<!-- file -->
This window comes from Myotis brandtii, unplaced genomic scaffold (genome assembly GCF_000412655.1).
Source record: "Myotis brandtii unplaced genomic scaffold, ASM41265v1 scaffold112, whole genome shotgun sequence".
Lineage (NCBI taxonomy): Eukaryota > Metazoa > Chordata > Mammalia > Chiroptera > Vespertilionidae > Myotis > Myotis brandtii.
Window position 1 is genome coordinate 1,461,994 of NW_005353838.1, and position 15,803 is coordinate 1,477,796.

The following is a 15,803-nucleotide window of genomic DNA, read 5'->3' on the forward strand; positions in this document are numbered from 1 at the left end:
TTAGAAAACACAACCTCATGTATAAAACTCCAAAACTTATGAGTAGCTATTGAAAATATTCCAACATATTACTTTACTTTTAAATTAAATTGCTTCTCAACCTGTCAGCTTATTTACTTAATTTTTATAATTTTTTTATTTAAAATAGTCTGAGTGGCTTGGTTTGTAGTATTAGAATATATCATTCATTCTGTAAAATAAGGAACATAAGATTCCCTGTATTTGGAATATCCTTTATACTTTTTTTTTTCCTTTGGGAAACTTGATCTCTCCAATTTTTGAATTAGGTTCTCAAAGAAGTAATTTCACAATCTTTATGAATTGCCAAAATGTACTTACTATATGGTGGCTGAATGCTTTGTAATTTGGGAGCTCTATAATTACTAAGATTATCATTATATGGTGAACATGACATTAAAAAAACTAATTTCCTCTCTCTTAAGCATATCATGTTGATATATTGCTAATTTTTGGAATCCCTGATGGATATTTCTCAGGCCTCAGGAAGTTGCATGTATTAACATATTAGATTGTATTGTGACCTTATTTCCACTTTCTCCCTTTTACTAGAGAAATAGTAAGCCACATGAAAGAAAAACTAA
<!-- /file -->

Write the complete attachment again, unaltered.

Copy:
This window comes from Myotis brandtii, unplaced genomic scaffold (genome assembly GCF_000412655.1).
Source record: "Myotis brandtii unplaced genomic scaffold, ASM41265v1 scaffold112, whole genome shotgun sequence".
Lineage (NCBI taxonomy): Eukaryota > Metazoa > Chordata > Mammalia > Chiroptera > Vespertilionidae > Myotis > Myotis brandtii.
Window position 1 is genome coordinate 1,461,994 of NW_005353838.1, and position 15,803 is coordinate 1,477,796.

The following is a 15,803-nucleotide window of genomic DNA, read 5'->3' on the forward strand; positions in this document are numbered from 1 at the left end:
TTAGAAAACACAACCTCATGTATAAAACTCCAAAACTTATGAGTAGCTATTGAAAATATTCCAACATATTACTTTACTTTTAAATTAAATTGCTTCTCAACCTGTCAGCTTATTTACTTAATTTTTATAATTTTTTTATTTAAAATAGTCTGAGTGGCTTGGTTTGTAGTATTAGAATATATCATTCATTCTGTAAAATAAGGAACATAAGATTCCCTGTATTTGGAATATCCTTTATACTTTTTTTTTTCCTTTGGGAAACTTGATCTCTCCAATTTTTGAATTAGGTTCTCAAAGAAGTAATTTCACAATCTTTATGAATTGCCAAAATGTACTTACTATATGGTGGCTGAATGCTTTGTAATTTGGGAGCTCTATAATTACTAAGATTATCATTATATGGTGAACATGACATTAAAAAAACTAATTTCCTCTCTCTTAAGCATATCATGTTGATATATTGCTAATTTTTGGAATCCCTGATGGATATTTCTCAGGCCTCAGGAAGTTGCATGTATTAACATATTAGATTGTATTGTGACCTTATTTCCACTTTCTCCCTTTTACTAGAGAAATAGTAAGCCACATGAAAGAAAAACTAA